After Alibaba successfully floated a record-breaking $25 billion IPO one of it’s first initiatives is consolidation of a number of its financial services initiative under an umbrella private bank set up in China. The business is to focus on serving the needs of small businesses. MSME business is a largely unserved and promising area, but how will large groups such as Alibaba balance innovation as they scale to address this segment?
While a lot of focus has been rightly given to the unbanked and the under-banked, I believe not enough has been done to address the needs of businesses that have are growing increasingly smaller and have distinctive requirements. When Square brought out the Square reader in 2011 it opened the floodgates to a whole new set of MPOS services and rapidly commoditised that market. Yet businesses such as my own struggle to effectively take small payments in multiple currencies without the help of a massive organisation behind us with dedicated functions for this. Alipay spotted this opportunity and grew very rapidly, supporting such businesses in acquiring payments and managing the complexities that innovative entrepreneurs in China faced.
In China there is now a new trend towards the formation of private banks. Alibaba has recently received a license from CBRC, as one of three recently established private banks. This development stems from the Communist Party of China pledge in November 2013 to increase the competition in the Chinese banking sector.
Now Alibaba’s Ant Financial Services Group (rebranded this month from Ant Small and Micro Financial Services Company) will bring together it’s diverse financial services businesses, focussed on the huge opportunity from businesses that are growing progressively small. These include:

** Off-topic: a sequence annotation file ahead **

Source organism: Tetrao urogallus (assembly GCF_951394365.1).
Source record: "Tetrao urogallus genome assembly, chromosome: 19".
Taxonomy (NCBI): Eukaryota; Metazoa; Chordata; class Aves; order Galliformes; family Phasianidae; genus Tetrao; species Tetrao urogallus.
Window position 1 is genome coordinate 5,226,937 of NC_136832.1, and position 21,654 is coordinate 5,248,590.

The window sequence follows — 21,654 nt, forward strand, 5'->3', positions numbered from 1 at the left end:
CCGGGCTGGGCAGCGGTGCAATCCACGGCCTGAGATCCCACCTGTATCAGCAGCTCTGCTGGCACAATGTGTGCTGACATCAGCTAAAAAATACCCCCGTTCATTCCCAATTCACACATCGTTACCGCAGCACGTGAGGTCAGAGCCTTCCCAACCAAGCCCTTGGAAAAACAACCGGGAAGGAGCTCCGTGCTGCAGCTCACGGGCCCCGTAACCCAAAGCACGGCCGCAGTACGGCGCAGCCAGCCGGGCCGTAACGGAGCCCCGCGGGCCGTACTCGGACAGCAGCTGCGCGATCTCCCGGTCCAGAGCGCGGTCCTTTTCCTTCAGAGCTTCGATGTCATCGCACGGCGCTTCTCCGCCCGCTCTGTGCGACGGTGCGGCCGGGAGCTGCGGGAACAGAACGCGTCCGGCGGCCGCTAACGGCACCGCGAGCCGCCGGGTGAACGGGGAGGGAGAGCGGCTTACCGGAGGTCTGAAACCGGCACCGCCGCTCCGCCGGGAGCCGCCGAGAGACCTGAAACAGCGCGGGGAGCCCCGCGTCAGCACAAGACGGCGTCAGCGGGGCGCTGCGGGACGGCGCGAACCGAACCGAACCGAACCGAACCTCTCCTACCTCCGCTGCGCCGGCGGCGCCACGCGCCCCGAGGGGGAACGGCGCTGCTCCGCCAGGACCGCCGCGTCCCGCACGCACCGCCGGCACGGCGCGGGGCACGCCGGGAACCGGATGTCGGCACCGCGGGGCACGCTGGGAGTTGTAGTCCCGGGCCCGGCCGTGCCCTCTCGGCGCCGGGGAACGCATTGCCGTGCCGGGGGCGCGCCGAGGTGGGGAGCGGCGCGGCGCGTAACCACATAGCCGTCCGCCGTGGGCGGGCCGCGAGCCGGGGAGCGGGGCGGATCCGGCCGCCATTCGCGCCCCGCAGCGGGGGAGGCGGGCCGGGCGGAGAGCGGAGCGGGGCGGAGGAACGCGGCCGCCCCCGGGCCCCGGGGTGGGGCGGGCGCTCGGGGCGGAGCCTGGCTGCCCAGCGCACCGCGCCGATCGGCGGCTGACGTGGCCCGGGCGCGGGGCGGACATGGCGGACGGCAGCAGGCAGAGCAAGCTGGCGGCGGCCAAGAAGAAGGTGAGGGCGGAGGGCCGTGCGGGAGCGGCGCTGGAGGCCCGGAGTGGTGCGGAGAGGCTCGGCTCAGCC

- Alipay, their main payments service provider
- Yu’e Bao, a money market fund
- Zhao Cai Bao, a financial services platform
- Ant Micro, a micro-loan provider
- Huarui: Shanghai-based newly formed private bank addressed as MyBank but English name still pending
Alibaba helps companies in the US find and use the services of really small merchants in China, and caters to their needs for payments, escrow services, P2P lending and more.
Along with 249 other businesses (from across sectors and including China Mobile), Alipay received a license as a payments service provider. It has initially focussed on adding mobile and offline channels to it’s popular Alipay online digital wallet. Now it is pulling ahead of the pack with it’s own bank MYBank, and consolidation of six different businesses that will together focus on the MSME Opportunity.
To my mind this raises a number of questions that we answer in our Digital Money in China and other recent reports:
- Will Alibaba succeed to keeping the dynamism that allowed it to grow, as it grows into such a large business, and how will it cope with the responsibilities of being a bank and still adapting and growing to meet the unique requirements of MSMEs?
- So far China had one private bank, China Minsheng Bank. Alibaba’s main competitor Tencent has also set up a banke, Webank. Which of the other 248+ recently licensed PSPs are likely to follow suit, and how will being a bank help or hinder them?
- As Chinese companies increasingly go international, how can global brands be protected? In Europe MyBank has just been investing heavily in setting itself up as a pan-European initiative. MYBank is not yet finalised as the English name that will be used by Alibaba, but are there sufficient deterrents to prevent it from using this existing brand name? I see this as yet another example of how consumers may be confused as they seek to use services from increasingly global players.
- Where does this leave PayPal as it leaves the protection of EBay and must compete with the likes of Alibaba and Tencent?
- And most important of all, perhaps – are the needs of increasingly small businesses best met by increasingly large conglomerates, rather than community co-ops and MFI institutions as in the past?
Will Open-to-SMEs continue to be Alibaba’s Open Sesame?
For more about developments in China see: Disruptions in Digital Payments in China - What does this mean for you?
Contact us at email@example.com for details on our Digital Money in China Viewport and other recent research.